Playwright: Susan Hahn
Circle Theatre, 7300 W. Madison St., Forest Park
Phone: ( 708 ) 771-0700; $25
Through March 13
BY SCOTT C. MORGAN
Metaphor can be an invaluable tool in buttressing powerful poetry. But metaphor alone usually can't bear the weight of an entire play.
Just look at Golf, now in its world premiere engagement at Circle Theatre. Acclaimed for her collected poetry books Holiday and Mother in Summer, local poet Susan Hahn takes a valiant but unsatisfactory swing as a playwright in Golf.
Hahn presents the game, its rules and its disputed national origins as a metaphor for competition and living life in Golf. She also hinges her work around some titan-sized 20th century icons: Gabrielle 'Coco' Chanel and Eva Braun, the notorious mistress of Adolph Hitler. The barking dictator also makes an appearance in Golf, but under the generic title of 'He II.' A prominent Chanel lover, sportsman Arthur Capel, also appears with the similar moniker 'He I.'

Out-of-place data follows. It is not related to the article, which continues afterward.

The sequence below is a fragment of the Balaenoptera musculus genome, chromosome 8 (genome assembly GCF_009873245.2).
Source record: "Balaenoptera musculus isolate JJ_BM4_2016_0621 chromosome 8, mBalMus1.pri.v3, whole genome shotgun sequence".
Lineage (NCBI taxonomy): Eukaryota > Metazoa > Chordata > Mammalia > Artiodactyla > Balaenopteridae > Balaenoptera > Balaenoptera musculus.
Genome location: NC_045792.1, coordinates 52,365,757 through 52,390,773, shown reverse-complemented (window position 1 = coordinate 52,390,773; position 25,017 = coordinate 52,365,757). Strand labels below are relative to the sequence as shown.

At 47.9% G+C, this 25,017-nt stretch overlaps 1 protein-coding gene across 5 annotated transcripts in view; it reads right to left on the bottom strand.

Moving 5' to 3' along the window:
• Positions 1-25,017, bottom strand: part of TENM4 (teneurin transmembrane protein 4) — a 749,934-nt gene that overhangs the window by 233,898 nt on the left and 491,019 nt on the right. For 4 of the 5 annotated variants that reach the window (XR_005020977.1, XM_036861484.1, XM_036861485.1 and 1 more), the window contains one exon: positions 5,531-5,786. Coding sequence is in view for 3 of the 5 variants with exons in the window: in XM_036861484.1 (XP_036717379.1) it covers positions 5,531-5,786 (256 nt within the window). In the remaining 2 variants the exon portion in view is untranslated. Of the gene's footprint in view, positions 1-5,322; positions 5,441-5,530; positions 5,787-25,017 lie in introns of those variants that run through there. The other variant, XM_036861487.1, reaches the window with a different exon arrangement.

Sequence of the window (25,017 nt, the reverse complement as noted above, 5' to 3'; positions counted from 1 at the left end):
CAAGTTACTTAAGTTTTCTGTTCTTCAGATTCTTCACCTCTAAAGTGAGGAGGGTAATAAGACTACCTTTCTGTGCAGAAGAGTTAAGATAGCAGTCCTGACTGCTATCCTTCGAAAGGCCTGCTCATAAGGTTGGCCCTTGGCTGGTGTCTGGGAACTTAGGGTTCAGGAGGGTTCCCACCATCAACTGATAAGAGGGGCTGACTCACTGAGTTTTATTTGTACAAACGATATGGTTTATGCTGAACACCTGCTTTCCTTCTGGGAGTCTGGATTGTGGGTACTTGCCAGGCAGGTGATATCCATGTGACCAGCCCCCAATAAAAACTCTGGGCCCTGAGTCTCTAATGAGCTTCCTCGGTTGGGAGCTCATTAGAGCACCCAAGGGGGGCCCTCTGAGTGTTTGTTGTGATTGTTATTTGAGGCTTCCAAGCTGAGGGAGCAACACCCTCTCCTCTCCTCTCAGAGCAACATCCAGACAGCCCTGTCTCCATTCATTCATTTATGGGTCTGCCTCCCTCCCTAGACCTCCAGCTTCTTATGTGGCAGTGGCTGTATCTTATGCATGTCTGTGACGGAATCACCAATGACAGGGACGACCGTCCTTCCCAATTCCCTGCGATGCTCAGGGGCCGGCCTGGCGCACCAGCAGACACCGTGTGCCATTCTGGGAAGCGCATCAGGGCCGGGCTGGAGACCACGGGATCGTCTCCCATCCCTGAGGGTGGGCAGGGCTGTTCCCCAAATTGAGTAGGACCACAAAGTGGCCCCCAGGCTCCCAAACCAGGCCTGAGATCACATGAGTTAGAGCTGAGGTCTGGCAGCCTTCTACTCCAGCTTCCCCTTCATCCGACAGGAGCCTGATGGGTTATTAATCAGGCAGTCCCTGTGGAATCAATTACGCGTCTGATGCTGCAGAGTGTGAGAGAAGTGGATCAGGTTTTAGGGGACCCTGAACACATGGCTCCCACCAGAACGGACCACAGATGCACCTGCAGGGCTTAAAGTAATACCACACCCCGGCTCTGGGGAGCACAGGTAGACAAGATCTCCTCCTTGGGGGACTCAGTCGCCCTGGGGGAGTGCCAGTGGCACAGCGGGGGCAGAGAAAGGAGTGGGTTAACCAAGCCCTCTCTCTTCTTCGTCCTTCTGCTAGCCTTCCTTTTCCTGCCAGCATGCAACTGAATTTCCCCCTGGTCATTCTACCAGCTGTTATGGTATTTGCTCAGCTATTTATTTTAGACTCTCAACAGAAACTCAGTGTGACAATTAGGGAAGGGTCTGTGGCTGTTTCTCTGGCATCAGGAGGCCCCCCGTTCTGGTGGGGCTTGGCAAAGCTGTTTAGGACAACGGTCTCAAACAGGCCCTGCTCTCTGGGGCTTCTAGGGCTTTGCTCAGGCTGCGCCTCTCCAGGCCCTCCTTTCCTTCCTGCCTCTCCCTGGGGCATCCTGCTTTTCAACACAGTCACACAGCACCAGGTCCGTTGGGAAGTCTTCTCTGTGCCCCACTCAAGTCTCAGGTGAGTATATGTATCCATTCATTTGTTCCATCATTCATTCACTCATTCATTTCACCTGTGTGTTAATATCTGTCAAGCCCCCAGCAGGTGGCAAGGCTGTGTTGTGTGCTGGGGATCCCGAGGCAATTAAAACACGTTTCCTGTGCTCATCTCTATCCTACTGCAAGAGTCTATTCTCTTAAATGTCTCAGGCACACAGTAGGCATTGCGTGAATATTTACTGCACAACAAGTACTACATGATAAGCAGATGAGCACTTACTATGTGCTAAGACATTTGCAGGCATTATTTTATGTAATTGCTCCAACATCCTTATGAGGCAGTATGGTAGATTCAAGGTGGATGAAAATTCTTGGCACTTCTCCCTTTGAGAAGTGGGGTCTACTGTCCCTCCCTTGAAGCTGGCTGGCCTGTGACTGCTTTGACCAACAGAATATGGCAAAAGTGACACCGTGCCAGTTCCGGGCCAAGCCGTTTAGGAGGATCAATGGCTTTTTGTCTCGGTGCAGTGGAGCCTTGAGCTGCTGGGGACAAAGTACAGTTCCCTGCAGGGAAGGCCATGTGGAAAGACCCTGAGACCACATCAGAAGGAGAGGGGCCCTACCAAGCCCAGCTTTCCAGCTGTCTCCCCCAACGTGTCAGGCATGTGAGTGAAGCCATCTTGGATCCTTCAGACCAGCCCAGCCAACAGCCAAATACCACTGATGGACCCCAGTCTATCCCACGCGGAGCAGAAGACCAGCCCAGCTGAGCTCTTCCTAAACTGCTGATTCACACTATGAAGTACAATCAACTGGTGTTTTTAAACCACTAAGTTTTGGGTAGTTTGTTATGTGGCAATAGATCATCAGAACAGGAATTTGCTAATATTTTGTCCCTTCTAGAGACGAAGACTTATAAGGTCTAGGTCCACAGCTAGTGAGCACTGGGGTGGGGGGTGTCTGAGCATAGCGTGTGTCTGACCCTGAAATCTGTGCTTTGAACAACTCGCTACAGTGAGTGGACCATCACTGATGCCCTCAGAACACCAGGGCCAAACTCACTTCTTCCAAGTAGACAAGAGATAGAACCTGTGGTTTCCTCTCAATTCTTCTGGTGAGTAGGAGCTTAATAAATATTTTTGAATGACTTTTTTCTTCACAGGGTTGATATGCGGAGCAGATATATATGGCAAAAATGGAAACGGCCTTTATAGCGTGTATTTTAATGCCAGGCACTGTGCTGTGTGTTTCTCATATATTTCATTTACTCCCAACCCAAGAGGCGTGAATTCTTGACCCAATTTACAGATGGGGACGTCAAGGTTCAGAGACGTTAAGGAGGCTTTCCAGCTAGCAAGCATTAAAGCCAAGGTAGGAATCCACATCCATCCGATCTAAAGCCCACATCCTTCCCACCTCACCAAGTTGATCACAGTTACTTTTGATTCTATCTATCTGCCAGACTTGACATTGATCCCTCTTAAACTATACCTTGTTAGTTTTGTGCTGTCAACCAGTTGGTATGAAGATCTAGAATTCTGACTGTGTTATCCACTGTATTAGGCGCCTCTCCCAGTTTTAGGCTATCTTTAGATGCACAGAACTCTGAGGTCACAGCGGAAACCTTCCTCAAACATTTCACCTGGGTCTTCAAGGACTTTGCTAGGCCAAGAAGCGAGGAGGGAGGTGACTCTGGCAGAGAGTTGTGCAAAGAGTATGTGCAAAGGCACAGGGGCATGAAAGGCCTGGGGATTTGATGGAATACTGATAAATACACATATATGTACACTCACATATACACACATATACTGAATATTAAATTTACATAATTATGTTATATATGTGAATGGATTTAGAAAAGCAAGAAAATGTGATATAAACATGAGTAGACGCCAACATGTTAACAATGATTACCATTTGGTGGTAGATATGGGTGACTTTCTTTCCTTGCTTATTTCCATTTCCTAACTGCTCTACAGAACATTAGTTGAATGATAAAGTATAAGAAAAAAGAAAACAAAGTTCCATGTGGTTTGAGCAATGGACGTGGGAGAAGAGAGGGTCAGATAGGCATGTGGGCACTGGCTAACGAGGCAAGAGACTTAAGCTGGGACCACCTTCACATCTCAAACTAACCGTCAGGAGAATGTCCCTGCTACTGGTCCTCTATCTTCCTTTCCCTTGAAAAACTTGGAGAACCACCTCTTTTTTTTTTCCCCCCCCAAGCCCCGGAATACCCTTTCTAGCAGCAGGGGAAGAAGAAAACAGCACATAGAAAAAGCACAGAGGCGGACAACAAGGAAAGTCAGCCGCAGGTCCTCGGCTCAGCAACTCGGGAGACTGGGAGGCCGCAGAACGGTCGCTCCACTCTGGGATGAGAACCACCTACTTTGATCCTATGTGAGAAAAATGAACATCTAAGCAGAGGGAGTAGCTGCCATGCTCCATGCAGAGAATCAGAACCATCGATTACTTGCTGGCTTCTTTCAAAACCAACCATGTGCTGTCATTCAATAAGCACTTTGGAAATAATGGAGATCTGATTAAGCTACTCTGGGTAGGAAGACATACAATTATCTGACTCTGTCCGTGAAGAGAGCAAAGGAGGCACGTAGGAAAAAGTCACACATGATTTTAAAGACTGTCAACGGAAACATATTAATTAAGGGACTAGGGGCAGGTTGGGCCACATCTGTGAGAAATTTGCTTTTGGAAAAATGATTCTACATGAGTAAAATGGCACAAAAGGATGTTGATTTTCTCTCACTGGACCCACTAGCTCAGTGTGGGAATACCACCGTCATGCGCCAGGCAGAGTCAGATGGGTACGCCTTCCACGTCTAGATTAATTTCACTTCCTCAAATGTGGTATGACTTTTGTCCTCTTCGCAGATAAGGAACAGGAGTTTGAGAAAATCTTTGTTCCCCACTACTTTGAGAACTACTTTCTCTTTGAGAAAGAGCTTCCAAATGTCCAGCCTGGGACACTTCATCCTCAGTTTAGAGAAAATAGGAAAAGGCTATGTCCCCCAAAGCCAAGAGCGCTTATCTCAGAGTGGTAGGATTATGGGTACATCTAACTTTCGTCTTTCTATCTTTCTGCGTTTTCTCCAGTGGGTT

Despite the fascinating and oversize historical figures Hahn has chosen, the dramatic tension is nil and the dialogue is stilted. The plot largely consists of Chanel trying to instill some proto-feminist ideals into Braun during a series of dress fittings in occupied Paris, while Braun blathers on and worries about what He II will think of her. Interspersed between these scenes, He I offers monologues on proper golf etiquette, dress and philosophy that would not be out of place at a corporate motivational seminar for bored executives. He II's main job is to be an evil and menacing ogre.
While Hahn offers some beautiful imagery and thoughtful notions in Golf, it doesn't make for involving theater.
At least the physical production is nothing to sneeze at, while the cast of four do their best with this dramatically inert material. On Bob Knuth's combo Astroturf/luxury fitting room set, Mierka Girten's Chanel coming off best. With her no-nonsense approach and striking figure in James Raby's elegant couture, Girten conjures up elegance as one would expect for Chanel.
The rest of the cast have less to work with. So Gene Cordon shouldn't be blamed for his angry grimacing as the one-note He II, nor Cat Dean for her slightly grating whining as the oblivious and fretful Braun.
Josh Odor looks quite dapper in his creamy golf outfit, but his delivery of He I's many monologues could use some variety to break up their sameness.
Why director Ann Filmer and Circle Theatre caddied up to Hahn's Golf is a mystery. Its combination of recognizable historical figures and sport sounds intriguing, but in execution Golf lands way off course.